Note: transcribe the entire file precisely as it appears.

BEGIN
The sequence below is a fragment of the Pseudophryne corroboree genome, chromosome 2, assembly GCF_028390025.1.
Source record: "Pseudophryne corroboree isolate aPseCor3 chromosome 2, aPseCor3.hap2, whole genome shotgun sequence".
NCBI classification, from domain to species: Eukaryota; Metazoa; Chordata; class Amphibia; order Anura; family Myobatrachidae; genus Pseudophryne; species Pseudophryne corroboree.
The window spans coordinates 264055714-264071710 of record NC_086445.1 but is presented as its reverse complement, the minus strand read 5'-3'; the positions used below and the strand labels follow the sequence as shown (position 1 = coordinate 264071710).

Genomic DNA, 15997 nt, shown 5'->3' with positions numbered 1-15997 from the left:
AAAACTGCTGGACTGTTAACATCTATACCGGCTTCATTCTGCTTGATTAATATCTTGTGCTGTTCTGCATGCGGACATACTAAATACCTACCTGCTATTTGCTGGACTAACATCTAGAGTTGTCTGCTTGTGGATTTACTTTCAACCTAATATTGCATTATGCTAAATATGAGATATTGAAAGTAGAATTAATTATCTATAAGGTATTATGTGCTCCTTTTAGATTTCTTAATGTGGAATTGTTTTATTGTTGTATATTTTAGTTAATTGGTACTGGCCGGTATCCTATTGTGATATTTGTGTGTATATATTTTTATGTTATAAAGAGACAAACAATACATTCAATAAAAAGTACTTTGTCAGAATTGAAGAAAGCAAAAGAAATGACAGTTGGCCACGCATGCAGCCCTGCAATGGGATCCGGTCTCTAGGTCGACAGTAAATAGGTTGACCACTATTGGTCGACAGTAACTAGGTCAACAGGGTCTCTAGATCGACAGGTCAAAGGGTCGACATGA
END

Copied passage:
The sequence below is a fragment of the Pseudophryne corroboree genome, chromosome 2, assembly GCF_028390025.1.
Source record: "Pseudophryne corroboree isolate aPseCor3 chromosome 2, aPseCor3.hap2, whole genome shotgun sequence".
NCBI classification, from domain to species: Eukaryota; Metazoa; Chordata; class Amphibia; order Anura; family Myobatrachidae; genus Pseudophryne; species Pseudophryne corroboree.
The window spans coordinates 264055714-264071710 of record NC_086445.1 but is presented as its reverse complement, the minus strand read 5'-3'; the positions used below and the strand labels follow the sequence as shown (position 1 = coordinate 264071710).

Genomic DNA, 15997 nt, shown 5'->3' with positions numbered 1-15997 from the left:
AAAACTGCTGGACTGTTAACATCTATACCGGCTTCATTCTGCTTGATTAATATCTTGTGCTGTTCTGCATGCGGACATACTAAATACCTACCTGCTATTTGCTGGACTAACATCTAGAGTTGTCTGCTTGTGGATTTACTTTCAACCTAATATTGCATTATGCTAAATATGAGATATTGAAAGTAGAATTAATTATCTATAAGGTATTATGTGCTCCTTTTAGATTTCTTAATGTGGAATTGTTTTATTGTTGTATATTTTAGTTAATTGGTACTGGCCGGTATCCTATTGTGATATTTGTGTGTATATATTTTTATGTTATAAAGAGACAAACAATACATTCAATAAAAAGTACTTTGTCAGAATTGAAGAAAGCAAAAGAAATGACAGTTGGCCACGCATGCAGCCCTGCAATGGGATCCGGTCTCTAGGTCGACAGTAAATAGGTTGACCACTATTGGTCGACAGTAACTAGGTCAACAGGGTCTCTAGATCGACAGGTCAAAGGGTCGACATGA